What do we believe?
People ask this a lot, and the short answer is, we believe that Jesus Christ is our Lord and Savior, and we follow his two Great Commandments: "‘You shall love the Lord your God with all your heart, and with all your soul, and with all your mind.’ This is the greatest and first commandment. And a second is like it: ‘You shall love your neighbor as yourself.’" (Matthew 22:37-39) A longer answer can be found in the Book of Common Prayer, our foundational document. We think that praying shapes believing, so everything in the BCP contributes to who we are. The Catechism in the back provides a great summary! You can also listen to the Presiding Bishop of The Episcopal Church, Michael Curry, as he describes what it means to be part of the Episcopal branch of the Jesus Movement. Being part of the Jesus Movement means being the hands and feet and heart of Jesus in the world today - loving without judgment, offering and accepting help, and respecting the dignity of every person.
The Episcopal Church grew out of the Anglican (Church of England) Church after the American Revolution. Our history shapes who we are today. The Church of England was born out of religious strife in the Reformation 400 years ago, specifically in England under Henry VIII. After years of violence and bloodshed over whose beliefs were correct, Queen Elizabeth I created what is called the "via media" or "middle way," which states that - as long as we pray together - we are free to believe in our hearts according to our conscience. She famously said that no one could make windows into people's souls, and the church should not try. We carry that belief in the middle way into today's world. That doesn't mean that we think everything is OK. We believe that love is the standard by which actions should be judged. We believe in seeing and serving Christ in every person. We believe in striving for justice and peace. We believe that every person shows us a tiny piece of God, in whose image we were all made. To be explicit, that means we welcome LGBTQ people, divorced people, single parents, people who've been in prison, people with no money and people with lots. We don't think being gay or trans is a sin. We think homophobia and transphobia are.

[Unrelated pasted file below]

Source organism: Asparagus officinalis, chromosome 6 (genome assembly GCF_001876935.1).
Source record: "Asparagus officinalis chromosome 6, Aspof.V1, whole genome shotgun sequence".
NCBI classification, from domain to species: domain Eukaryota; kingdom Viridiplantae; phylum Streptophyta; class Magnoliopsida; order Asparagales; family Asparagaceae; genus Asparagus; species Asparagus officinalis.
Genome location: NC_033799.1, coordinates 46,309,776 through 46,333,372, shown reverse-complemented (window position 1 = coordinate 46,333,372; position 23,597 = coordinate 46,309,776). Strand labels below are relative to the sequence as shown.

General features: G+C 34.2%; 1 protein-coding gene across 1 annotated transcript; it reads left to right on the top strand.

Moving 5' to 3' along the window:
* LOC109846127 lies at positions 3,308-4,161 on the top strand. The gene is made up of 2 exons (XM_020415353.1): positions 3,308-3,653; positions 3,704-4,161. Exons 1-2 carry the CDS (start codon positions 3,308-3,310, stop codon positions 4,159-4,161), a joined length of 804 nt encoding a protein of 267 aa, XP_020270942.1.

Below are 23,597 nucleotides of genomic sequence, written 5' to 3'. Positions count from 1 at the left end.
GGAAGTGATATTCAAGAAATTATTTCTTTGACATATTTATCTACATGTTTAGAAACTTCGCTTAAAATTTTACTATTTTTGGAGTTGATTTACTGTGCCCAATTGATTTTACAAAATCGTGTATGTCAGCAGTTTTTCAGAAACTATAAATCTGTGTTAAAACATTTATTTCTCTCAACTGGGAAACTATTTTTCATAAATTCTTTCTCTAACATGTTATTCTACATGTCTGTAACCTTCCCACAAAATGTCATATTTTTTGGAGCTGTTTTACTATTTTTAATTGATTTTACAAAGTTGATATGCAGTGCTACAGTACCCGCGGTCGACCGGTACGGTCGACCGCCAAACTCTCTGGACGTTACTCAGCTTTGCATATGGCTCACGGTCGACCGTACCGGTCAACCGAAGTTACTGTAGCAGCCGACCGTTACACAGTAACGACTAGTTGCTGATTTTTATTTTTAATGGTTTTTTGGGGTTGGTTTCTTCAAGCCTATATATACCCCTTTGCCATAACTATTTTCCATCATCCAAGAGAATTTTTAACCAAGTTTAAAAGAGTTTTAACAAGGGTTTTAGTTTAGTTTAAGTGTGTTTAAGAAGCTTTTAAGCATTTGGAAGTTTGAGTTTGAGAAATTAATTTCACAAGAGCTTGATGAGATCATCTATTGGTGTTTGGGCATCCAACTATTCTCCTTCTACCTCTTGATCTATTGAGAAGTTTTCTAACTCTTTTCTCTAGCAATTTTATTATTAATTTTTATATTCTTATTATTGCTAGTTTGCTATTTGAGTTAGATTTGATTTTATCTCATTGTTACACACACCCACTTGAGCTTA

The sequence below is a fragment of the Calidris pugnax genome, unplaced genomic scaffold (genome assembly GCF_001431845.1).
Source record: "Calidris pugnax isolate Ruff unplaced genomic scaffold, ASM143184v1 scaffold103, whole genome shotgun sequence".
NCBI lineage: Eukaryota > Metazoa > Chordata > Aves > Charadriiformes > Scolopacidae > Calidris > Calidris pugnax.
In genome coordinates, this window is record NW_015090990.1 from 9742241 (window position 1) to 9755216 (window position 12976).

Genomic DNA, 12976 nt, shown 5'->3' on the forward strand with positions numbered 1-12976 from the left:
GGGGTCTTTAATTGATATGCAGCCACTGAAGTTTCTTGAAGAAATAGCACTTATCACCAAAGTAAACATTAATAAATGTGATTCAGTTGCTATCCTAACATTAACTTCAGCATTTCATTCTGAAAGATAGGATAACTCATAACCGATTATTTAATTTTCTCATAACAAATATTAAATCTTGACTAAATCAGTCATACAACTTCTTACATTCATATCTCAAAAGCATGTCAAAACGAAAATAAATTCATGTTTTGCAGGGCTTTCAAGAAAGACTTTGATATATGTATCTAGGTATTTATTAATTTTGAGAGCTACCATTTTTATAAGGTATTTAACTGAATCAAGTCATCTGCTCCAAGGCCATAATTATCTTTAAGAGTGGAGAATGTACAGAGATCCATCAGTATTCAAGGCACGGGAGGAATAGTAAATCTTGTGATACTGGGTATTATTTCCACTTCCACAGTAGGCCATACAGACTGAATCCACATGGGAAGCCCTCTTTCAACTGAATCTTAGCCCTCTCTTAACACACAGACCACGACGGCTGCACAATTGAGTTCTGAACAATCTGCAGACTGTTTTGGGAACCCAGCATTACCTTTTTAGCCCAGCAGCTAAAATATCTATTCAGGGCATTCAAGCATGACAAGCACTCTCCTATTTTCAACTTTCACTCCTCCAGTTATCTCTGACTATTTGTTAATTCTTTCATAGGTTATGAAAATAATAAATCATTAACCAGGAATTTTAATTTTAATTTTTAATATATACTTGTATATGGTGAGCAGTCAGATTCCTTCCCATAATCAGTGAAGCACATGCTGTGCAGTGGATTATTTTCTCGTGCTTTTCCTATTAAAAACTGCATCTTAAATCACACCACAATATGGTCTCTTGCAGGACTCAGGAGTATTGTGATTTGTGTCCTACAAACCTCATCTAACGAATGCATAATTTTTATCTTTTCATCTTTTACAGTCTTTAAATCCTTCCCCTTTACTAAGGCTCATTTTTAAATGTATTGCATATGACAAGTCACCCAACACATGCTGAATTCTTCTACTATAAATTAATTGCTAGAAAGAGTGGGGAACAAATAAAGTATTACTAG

We welcome everyone to worship with us, to share their stories and their gifts with us as we share ours with them. It's a two-way street. We need you at least as much as you need us. We really mean it.